May his Memory be a Blessing

There is a Jewish phrase that is used when someone passes away that I was reminded of today. In Hebrew it is zichrono livracha but it translates to “may his/her memory be a blessing.” While my grandfather was a practicing Catholic and probably has never heard this in his life, as soon as I heard it, I knew that it was exactly the right thing for today.

My grandfather passed away this afternoon, surrounded by his family. He is no longer in pain and after 12 years apart, he has finally been reunited with his wife of 50 years. I hope they’re already playing Mario Golf.

When I was 15, I moved into my grandparents house while my mom and I waited for our new house to be built. I was a disgruntled teenager who did not want to live with her grandparents and wasn’t always pleasant to be around, to say the very least. Every day as soon as I walked in the door from school, my grandma would shoot questions at me like a machine gun. How was your day? Did you learn anything? Did you see your friends? What’re you doing this weekend? Do you want a snack? At the time I wanted to scream, but I know in hindsight that it was just her way of showing her love. She was genuinely interested in all the answers, and all too often I responded mostly with eye rolls.

But my grandpa was different. I’d finish my homework and he’d walk into the den, sit down in the chair next to me and ask me if I wanted to play a video game. No other questions, no obligations. And then we would play. The conversations were always easy and quiet and mostly revolved around just how terrible I was at Mario Golf and how if I could just be more patient, maybe I’d hit the ball straight. We never did find out whether or not that was true. Patience is clearly a virtue I did not inherit from him. But he did teach me the value of quiet, of a slower pace, and in that way, his memory is already a blessing to me.

I don’t want to paint him as a dull person because that couldn’t be further from the truth. At my sister’s wedding, he somehow got ahold of the microphone and offered up all his remaining granddaughters for any takers. I should probably add that he wasn’t sober, but it was a wedding, virtually none of us were. One year for Christmas in our gift exchange he left 2 of the 3 spots for gift suggestions blank and put “a hooker” in the remaining one. This was especially troubling because there was a $50 limit on gifts and he was like 80 at the time. He always had a good supply of jokes and had a great way of diffusing tough situations with them, even if not always intentionally. As much as he valued silence, his easy laugh and great sense of humor is another memory that will always be a blessing to me. I’d like to think that all of us who knew him inherited a bit of that.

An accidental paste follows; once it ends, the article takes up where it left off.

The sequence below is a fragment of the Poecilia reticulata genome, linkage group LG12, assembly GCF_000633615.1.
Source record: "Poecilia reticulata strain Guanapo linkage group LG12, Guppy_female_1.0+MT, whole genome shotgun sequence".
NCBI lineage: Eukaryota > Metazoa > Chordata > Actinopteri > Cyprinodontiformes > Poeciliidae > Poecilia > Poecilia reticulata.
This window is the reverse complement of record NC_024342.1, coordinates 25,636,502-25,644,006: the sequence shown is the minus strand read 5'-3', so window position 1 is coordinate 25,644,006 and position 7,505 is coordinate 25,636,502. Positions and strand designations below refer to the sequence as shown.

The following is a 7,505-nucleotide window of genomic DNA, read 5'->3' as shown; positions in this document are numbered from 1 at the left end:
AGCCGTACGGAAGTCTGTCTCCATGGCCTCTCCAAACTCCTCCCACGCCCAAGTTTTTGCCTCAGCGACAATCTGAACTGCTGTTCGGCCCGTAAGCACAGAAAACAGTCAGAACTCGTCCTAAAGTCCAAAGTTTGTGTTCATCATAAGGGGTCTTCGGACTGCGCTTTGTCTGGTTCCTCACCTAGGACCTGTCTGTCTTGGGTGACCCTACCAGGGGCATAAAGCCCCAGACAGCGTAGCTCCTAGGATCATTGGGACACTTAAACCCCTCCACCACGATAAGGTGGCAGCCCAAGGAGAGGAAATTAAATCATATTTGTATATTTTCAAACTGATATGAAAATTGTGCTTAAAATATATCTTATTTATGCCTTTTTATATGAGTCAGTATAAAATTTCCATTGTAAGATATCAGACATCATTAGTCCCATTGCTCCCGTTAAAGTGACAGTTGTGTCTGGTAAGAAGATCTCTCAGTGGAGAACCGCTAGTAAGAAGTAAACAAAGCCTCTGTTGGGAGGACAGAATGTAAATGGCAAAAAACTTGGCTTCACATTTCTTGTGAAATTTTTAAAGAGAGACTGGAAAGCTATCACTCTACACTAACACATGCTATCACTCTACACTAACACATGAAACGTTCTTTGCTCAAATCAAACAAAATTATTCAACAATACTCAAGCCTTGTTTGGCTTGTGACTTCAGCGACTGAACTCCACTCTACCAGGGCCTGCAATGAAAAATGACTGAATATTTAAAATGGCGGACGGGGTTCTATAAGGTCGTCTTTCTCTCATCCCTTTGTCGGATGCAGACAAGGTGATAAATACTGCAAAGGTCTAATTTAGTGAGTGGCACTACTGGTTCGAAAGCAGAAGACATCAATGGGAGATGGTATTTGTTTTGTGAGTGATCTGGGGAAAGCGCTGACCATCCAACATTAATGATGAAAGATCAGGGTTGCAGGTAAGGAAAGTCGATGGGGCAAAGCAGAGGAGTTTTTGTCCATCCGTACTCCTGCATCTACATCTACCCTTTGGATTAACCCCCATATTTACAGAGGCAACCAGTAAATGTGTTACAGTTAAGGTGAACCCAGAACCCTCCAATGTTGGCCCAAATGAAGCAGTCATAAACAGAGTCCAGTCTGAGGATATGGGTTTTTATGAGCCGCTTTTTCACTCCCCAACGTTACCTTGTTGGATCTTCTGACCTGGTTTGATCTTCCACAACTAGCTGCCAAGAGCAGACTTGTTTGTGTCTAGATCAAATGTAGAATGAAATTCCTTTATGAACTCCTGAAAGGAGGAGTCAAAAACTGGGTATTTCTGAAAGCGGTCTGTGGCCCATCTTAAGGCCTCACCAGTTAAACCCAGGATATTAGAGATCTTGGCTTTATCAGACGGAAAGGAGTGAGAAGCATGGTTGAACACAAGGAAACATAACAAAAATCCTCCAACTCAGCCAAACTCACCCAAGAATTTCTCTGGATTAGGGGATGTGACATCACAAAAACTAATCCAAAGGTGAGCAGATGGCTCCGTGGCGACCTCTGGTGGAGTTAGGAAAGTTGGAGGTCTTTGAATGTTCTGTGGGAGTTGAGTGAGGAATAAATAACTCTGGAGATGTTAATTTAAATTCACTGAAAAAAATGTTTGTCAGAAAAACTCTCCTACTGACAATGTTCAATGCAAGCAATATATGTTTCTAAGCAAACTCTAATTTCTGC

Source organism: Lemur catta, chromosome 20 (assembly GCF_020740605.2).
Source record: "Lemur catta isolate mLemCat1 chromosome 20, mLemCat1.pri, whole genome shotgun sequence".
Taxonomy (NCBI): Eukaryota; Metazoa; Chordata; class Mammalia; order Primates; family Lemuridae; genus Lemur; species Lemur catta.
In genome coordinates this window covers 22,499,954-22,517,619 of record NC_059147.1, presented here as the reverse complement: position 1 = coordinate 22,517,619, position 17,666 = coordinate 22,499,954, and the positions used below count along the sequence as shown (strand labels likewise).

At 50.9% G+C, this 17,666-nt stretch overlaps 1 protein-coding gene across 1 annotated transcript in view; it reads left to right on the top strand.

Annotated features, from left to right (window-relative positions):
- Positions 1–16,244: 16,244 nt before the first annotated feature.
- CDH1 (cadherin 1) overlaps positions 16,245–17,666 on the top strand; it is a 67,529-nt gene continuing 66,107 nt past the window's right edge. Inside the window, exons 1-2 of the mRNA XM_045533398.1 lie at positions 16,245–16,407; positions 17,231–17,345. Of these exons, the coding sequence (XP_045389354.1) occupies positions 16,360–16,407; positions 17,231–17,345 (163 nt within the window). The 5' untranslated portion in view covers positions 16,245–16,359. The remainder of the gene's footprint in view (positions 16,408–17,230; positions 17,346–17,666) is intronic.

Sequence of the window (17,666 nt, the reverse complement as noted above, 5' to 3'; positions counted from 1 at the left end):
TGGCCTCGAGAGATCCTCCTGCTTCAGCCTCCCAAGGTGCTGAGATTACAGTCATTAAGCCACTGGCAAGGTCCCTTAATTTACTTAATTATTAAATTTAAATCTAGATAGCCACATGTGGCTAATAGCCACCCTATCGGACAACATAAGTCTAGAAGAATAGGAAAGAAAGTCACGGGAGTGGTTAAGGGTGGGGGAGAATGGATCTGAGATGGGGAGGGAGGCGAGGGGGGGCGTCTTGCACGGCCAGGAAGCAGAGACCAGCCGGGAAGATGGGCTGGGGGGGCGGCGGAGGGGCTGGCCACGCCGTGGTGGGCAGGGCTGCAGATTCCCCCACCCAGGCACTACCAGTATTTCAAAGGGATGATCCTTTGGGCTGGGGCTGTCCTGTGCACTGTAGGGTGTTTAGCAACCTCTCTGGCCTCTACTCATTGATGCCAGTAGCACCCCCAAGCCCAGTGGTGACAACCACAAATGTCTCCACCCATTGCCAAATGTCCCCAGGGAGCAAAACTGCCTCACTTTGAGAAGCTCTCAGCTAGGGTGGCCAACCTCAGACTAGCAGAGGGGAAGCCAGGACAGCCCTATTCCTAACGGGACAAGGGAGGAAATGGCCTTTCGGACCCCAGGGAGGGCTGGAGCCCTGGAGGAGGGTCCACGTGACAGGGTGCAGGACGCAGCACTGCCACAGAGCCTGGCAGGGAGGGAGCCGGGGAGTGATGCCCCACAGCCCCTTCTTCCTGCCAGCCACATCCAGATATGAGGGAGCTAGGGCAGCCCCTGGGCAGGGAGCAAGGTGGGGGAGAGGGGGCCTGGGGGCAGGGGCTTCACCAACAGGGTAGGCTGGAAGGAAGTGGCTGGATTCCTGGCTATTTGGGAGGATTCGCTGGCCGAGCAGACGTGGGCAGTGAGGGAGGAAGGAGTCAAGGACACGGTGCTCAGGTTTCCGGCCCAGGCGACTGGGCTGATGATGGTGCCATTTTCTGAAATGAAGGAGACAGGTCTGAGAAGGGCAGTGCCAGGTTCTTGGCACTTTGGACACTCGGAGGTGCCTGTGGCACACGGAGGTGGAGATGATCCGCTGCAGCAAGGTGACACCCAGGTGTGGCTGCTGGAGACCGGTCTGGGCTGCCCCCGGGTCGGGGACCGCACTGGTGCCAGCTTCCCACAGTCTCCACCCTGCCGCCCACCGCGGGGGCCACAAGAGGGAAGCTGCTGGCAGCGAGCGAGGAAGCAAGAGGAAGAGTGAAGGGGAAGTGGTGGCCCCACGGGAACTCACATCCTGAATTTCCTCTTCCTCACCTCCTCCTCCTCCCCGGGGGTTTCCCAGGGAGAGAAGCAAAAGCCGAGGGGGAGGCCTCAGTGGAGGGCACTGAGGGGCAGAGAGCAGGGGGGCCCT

Possibly the greatest thing I have taken from my time with my grandpa was his ability to accept life as it was handed to him. He was dealt a lot of rough hands in his 88 years: colon cancer, diabetes, the premature and sudden death of his wife, tongue cancer and then a recurrence of tongue cancer. And while I know that these things made him mad and sad and frustrated, he never seemed to let that stop him. He grieved, but then he pushed forward. He didn’t fight life, he didn’t try to control the uncontrollable. He just lived the best life he could, given whatever the circumstances were. I don’t come by this ability naturally, in fact, very few of my family members seem to, but I hope that we have enough of these memories to help us all get through these tough times.

This past Thanksgiving, our whole family, minus one of my uncles, made it home for a family dinner. I noticed that while my cousins and several aunts and uncles and I were embroiled in a rowdy conversation (about someone’s ex-boyfriend who was overly feminine), that my grandpa was sitting quietly across the room. I asked my mom if we should get him a chair so he could sit with us and she told me that she had asked him, but he said he was good there. He told her that he was just so happy to see everyone together. He understood and taught us all how important family is and I know that we have enough of those memories to bless our lives forever.

As I go to bed tonight, my heart is heavy with this loss. I was tremendously blessed to have him for 31 years and I am grateful that he is no longer suffering, but there will never be enough time. My greatest sadnesses are that my sons will not get to eat pancakes with him on Sunday mornings, climb trees or play baseball in his backyard while he barbecues. Some of the happiest moments in my childhood and adulthood took place in his presence and I know that I am a better person and a better parent for having him in my life. We will never stop missing him, but I will work each day to allow his memory to be a blessing in my life and in the lives of those I love.

And I think he really would’ve liked that.


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I'm Katie, a 30-year-old, wife, mom, former teacher-turned PT, who also had brain surgery in November of 2007. This blog chronicles my daily life, from mundane to crazy, often with far too much detail. Sit down, get comfortable and stay for a while.
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